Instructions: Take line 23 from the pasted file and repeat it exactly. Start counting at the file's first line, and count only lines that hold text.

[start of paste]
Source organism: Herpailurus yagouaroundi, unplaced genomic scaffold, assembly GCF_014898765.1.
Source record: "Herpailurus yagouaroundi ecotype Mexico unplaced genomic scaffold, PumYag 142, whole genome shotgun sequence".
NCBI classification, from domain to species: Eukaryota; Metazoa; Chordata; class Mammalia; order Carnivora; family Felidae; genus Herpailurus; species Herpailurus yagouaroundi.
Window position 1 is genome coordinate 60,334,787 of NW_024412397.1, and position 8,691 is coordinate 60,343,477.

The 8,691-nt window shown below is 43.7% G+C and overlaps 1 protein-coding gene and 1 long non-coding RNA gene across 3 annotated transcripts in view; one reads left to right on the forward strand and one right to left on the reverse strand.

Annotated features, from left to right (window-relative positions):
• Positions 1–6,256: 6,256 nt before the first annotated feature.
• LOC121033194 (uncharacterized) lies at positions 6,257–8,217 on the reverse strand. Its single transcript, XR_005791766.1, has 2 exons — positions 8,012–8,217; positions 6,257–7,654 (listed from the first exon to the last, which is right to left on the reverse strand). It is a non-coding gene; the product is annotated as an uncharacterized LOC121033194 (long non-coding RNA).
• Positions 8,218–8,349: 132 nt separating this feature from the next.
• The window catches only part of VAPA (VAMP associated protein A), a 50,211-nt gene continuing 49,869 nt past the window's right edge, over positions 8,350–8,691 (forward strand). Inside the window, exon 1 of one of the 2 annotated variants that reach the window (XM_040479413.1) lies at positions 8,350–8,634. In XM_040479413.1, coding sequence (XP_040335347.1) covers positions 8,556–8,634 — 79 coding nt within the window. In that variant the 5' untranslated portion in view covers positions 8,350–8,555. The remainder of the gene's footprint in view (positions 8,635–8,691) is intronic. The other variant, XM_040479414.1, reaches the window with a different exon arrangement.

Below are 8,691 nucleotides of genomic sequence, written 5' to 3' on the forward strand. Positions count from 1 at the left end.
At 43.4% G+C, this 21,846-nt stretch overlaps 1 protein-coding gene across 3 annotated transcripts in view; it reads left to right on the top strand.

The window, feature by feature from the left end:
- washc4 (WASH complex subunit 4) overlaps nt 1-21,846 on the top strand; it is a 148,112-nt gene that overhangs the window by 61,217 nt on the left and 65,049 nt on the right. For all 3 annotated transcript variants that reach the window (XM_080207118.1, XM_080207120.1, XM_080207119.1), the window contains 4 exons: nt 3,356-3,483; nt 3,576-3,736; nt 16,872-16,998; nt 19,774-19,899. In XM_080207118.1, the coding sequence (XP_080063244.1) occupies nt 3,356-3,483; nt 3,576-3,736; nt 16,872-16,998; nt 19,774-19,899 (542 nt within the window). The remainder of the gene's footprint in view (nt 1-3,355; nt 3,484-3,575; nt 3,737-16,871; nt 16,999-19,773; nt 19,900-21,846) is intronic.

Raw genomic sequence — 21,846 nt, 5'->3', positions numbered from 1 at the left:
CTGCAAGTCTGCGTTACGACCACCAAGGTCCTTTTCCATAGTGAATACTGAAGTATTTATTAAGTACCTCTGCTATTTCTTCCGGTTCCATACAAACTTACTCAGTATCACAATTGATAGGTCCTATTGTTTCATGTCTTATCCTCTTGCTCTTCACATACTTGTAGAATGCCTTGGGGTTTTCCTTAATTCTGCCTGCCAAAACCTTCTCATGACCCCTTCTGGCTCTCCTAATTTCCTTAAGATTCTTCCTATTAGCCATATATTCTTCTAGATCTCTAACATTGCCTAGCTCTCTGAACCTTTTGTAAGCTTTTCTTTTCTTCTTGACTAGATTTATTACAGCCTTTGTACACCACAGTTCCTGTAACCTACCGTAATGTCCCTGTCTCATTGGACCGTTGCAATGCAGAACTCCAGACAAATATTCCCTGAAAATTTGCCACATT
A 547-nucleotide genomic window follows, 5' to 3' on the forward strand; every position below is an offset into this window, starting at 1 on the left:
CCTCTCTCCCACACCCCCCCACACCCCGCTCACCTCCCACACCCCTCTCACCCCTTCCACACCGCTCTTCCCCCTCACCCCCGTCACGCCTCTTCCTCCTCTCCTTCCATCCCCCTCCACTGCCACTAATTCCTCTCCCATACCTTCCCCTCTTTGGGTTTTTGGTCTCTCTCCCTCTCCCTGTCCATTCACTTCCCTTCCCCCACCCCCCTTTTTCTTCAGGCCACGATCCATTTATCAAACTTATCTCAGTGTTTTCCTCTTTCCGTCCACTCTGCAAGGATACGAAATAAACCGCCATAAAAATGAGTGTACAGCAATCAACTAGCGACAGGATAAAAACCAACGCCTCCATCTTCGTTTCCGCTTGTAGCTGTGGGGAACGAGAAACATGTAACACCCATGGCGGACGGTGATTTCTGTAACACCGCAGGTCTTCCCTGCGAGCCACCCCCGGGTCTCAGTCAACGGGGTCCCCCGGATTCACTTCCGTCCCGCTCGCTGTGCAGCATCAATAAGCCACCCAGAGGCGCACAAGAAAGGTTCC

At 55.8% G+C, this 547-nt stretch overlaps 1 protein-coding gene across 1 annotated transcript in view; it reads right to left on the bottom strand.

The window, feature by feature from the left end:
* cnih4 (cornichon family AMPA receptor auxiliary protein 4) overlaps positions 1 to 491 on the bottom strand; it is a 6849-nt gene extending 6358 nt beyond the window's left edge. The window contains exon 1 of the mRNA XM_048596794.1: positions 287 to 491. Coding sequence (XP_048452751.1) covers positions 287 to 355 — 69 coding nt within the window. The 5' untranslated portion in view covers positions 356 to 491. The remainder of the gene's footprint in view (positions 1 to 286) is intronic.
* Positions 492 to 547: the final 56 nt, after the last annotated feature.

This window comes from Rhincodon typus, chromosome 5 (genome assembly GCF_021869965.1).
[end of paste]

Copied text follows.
This window comes from Rhincodon typus, chromosome 5 (genome assembly GCF_021869965.1).